Over the next few years, my progress was slow but steady. For the 9 months or so after I could actually walk again, I could barely do any yoga or walk more than a half mile without having to come home and lay on an ice pack. I couldn’t sleep for more than 2 or 3 hours at a time at night. It was not fun, and I would get very discouraged and throw my hands up and feel sorry for myself and not stretch or exercise for months. I put on weight. I was tired all the time. But slowly, very slowly, I started to do the exercises daily. I started to walk in shoes without heels and found that I could walk much longer distances that way. I realized how much better I felt as I went through my day when I did my exercises as opposed to not. And they’re not really “exercise”, y’all. They take at the minimum, 30 minutes a day. Not a huge deal. But the difference I started to feel was incredible.
Over the last year, I’ve really ramped up my personal practice with the restorative exercises. In addition, I’ve also learned how to eat better, and have completely given up fast food, soda, and (almost) anything with harmful chemicals or anything that doesn’t come from the Earth. I do know that moving more and having my body in alignment is a big part of that process so my body can actually USE the minerals that come from my food. I’ve shed most of the weight I put on, I can sleep through the night, my body feels great, I have almost NO menstrual cramps anymore, and I can pick up my nephew and get down on the floor and play with him. I couldn’t have done any of that the year before. I got the opportunity to attend a Restorative Exercise™ Specialist certification week in Minneapolis at the beginning of August, and am one step away from certification. I am so excited to get to teach this amazing healing information to others.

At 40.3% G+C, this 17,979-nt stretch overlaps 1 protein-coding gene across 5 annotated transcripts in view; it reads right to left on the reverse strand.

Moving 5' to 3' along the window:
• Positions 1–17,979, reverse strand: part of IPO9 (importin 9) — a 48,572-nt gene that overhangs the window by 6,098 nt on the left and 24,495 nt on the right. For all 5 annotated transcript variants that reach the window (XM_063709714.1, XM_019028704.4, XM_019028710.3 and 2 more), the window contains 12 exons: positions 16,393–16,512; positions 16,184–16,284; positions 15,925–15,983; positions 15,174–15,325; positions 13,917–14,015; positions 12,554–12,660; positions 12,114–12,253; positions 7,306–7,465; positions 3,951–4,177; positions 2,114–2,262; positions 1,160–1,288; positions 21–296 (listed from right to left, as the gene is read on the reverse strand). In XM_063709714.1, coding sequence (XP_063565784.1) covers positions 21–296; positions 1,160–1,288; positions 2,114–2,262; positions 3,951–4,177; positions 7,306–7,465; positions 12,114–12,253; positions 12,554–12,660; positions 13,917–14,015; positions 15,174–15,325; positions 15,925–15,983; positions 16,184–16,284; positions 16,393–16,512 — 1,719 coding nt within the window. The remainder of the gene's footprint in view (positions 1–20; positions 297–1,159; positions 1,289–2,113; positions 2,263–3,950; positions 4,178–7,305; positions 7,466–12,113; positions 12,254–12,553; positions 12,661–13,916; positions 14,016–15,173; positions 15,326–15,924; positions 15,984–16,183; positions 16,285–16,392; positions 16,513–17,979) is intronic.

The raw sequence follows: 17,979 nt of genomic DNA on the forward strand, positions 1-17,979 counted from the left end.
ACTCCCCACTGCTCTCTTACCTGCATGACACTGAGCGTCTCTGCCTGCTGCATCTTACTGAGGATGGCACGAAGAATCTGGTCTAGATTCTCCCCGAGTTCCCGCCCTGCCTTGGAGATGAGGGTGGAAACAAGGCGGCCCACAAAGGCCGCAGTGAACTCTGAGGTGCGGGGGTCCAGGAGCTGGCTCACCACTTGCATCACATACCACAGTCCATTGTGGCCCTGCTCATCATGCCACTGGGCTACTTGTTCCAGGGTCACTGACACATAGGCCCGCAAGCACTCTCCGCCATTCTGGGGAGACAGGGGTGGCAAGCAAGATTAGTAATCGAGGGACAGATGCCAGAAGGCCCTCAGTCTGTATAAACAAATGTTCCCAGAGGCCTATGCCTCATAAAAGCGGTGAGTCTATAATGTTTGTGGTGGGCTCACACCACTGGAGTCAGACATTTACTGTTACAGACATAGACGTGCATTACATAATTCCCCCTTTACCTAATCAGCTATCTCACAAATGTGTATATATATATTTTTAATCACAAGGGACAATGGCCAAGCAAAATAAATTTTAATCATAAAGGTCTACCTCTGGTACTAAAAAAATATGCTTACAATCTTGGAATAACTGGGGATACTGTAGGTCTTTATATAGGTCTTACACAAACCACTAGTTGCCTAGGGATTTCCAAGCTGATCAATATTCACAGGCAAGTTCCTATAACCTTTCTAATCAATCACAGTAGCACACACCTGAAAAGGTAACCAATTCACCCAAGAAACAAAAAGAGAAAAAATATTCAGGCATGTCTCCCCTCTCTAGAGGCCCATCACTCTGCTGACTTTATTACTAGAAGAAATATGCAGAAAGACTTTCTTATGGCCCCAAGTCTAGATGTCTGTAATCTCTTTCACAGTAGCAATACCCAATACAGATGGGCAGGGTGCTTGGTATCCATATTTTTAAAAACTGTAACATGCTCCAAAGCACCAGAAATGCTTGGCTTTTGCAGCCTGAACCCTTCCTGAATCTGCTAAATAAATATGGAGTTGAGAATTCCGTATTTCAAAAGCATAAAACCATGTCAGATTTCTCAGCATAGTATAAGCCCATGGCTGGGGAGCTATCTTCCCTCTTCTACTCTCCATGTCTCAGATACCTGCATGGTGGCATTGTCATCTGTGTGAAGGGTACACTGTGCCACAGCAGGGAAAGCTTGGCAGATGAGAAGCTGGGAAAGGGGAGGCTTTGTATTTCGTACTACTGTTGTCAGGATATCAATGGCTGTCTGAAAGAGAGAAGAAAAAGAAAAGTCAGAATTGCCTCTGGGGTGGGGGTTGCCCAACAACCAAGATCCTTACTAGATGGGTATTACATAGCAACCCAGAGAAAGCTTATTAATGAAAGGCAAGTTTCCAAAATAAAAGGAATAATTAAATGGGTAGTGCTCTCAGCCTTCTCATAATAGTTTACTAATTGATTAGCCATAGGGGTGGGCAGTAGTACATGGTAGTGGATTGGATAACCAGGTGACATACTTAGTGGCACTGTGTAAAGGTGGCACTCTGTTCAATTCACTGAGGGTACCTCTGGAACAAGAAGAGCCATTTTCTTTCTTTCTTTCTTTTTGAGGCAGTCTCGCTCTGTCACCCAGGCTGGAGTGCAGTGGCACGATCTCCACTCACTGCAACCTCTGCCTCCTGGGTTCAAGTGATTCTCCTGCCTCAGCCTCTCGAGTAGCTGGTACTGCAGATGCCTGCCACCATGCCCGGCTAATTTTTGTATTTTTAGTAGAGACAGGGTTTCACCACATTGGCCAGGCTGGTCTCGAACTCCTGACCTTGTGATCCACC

I’ve learned so much about my body. I know what muscles are where, and what they’re supposed to do, and how to evaluate on myself and others what’s REALLY going on with our bodies. I’ve learned the difference between natural movement for optimal cellular regeneration and intense exercise for physical fitness. Exercising for physical fitness is fine, however, it is not what creates optimal cellular regeneration and therefore the kind of health and wellness we have the intention of creating when we start an exercise program. I’ve learned that chronic exercisers are dying at the same rate and of the same diseases as those that we call “couch potatoes”. I’ve learned how to hold my body in alignment and to move from that space, and I feel so much better when I do. I went on a long hike a few weeks ago, holding and moving my body in alignment almost the entire time. Thanks to understanding my alignment and how to have a natural gait pattern, when I was done I felt like I’d had a full-body massage. Years ago, I would have been in pain after a hike like that. It was amazing!
So, this is my story. Does any of this sound like you? What I have to say is this: Most of us have started to accept chronic pain as a way of life. I know I had. I just figured “Oh well, I have back problems.” That had become a part of my identity. It isn’t anymore. Because once that process starts, if we don’t change the way we live, we’re in for much more serious issues down the road. Osteoarthritis, osteoporosis, pelvic floor disorders, and cardiovascular disease (just to name a few) are on the rise in our country, and there IS something we can do about it. It is my intention to help to educate people on how our bodies work, and how to get back to whole body health. Don’t get me wrong; I haven’t been perfect along this journey, and I still have a long way to go, but I am so grateful to be armed with the knowledge and education to continue to improve and to help others to improve as well.
Thanks for reading! For more information about my Restorative Exercise™ practice, please click here, and let’s get started!